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Weekly recap: are you eligible for compensation from Facebook?


Facebook was fined over $200 million for GDPR violations. LastPass was breached yet again. A Russian firm pays millions for zero-day bugs worth at least three times less on the market.

Here's this week's recap – a brief summary of leaks, hacks, and threats Cybernews observed between November 21 – December 2, 2022.

LastPass breach

Password manager with over 25 million users confirmed yet another breach in just a couple of months. Apparently, an attacker used data obtained from the previous breach and, this time, gained access to "certain elements of their customers' information." Cybernews has reached out to LastPass for more information and user advice. However, the company has yet to share more details than we already know.

We can give them credit for at least coming forward with the breach rather than trying to brush it under the rug, as many companies do. For example, there's still no official comment on the alleged WhatsApp leak from Meta despite some media outlets circulating the statement by WhatsApp's unnamed representative in Asia.

Facebook fine

On Monday, Ireland's privacy watchdog fined Facebook €265 million ($277m) by Ireland's data privacy regulator over a leak that exposed over 533 million Facebook user records.

This is the second fine for Meta in merely a couple of months.

In September, Ireland had already fined Meta-owned Instagram €405 million after examining the public disclosure of children's emails and phone numbers.

Now, if you are a resident of the EU and a particular company failed to protect your sensitive data, you are entitled to compensation according to the General Data Protection Regulations (GDPR).

First, you can try and fill a complaint directly with Meta, although the company doesn't make it easy to figure out who to contact. You can also reach out to your local privacy watchdog and, eventually, even file a lawsuit.

You can be eligible for compensation for material and non-material damage, such as stress. The compensation amount can vary, but German media reports cases where the court ordered €1,000 ($1,054.2) compensation to Facebook users.

"You do not have to make a court claim to obtain compensation – the organization may simply agree to pay it to you. However, if it does not agree to pay, your next step would be to claim in court. The court would decide your case. If it agreed with you, it would decide whether or not the organization would have to pay you compensation," the UK's Information Commissioner Office said.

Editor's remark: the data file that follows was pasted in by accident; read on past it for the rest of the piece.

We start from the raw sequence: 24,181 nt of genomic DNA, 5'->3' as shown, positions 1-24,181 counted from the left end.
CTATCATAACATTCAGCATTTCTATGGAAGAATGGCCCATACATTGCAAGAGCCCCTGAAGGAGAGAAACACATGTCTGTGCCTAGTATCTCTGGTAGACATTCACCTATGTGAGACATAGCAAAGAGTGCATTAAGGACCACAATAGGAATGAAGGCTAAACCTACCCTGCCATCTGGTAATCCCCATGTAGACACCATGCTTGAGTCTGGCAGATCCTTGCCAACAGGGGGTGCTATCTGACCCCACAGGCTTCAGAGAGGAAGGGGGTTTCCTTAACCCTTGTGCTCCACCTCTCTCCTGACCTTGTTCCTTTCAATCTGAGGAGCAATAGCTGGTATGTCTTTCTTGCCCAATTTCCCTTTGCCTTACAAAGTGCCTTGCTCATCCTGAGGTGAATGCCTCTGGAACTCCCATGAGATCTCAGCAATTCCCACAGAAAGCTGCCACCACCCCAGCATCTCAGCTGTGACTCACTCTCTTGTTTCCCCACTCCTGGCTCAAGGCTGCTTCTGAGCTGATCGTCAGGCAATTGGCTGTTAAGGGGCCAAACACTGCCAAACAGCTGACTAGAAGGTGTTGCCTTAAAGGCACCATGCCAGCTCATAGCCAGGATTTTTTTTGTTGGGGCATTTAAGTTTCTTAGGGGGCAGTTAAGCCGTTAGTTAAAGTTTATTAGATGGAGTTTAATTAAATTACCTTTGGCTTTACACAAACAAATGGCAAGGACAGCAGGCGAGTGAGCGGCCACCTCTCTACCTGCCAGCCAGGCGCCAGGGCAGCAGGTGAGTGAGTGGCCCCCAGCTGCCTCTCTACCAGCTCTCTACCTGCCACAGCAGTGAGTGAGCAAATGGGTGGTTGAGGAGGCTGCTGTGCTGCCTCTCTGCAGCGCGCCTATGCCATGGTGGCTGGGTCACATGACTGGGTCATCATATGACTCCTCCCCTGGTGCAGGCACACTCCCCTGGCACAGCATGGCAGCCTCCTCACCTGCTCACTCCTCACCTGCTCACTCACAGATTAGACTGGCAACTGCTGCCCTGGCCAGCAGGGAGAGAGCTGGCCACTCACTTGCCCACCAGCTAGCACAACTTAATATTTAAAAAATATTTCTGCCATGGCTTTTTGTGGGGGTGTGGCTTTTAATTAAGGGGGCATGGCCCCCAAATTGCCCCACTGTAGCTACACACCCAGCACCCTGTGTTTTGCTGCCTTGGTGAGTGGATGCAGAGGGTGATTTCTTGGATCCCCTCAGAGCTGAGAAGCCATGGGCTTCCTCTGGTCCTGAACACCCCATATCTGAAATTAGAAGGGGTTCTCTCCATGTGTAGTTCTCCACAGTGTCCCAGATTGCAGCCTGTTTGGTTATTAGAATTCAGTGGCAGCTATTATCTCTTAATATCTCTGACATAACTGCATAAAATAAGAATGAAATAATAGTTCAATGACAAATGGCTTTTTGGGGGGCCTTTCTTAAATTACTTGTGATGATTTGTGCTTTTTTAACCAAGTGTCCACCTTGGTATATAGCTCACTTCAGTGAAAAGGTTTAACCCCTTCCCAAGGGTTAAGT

Escort spam to masquerade what’s important

Beijing is going above and beyond in its attempts to clamp down protests against COVID-19 restrictions. Pro-chinese actors are also actively spreading conspiracy theories that the West “invested” over $500 million to sponsor the protests.

Local regulators are trying to bury the Twitter feed on protests flooding it with spam escort ads. Despite Twitter being banned in China, data from the app analytics firm SensorTower shows that its downloads have been surging.

The surge in downloads of the app then must mean users are able to jump over the “Great Firewall” – either by applying a censorship circumvention tool, or logging into virtual private networks.

Explicit content seems to be dominating on TikTok as well. Apparently, hackers have been exploiting the trending “Invisible Challenge,” in which a person filming a selfie poses naked while using a blurring digital video effect, to deliver malware.

Ikea hack

IKEA Morocco and Kuwait are investigating a cyberattack that caused disruptions in some of its operating systems.

IKEA was hit by a ransomware cartel Vice Society that added data stolen from IKEA Morocco and IKEA Kuwait to the gang’s website.

Last year, IKEA was hit by a wave of email reply-chain cyberattacks that targeted the company’s internal mailboxes, as well as those of IKEA’s suppliers and business partners.

Russian zero-day retailer

OpZero, a Russian company, is a fairly new player in the market of zero-day exploits, but it raised some eyebrows with unusually high prices for certain vulnerabilities. It made headlines after an announcement said it was willing to pay $1.5 million for a Signal RCE exploit – three times more than Zerodium, its closest competitor.

Sergey Zelenyuk, the founder of the firm, told Cybernews that “the price for Signal exploits weren't raised recently, it had been set for such an amount back when we started the company, which was even before the special military operation [what Zelenyuk calls Russia’s war in Ukraine].”

The price is high because vulnerabilities are usually purchased by governments that have an interest in stockpiling zero-day exploits and using them, for instance, for spying on their adversaries.


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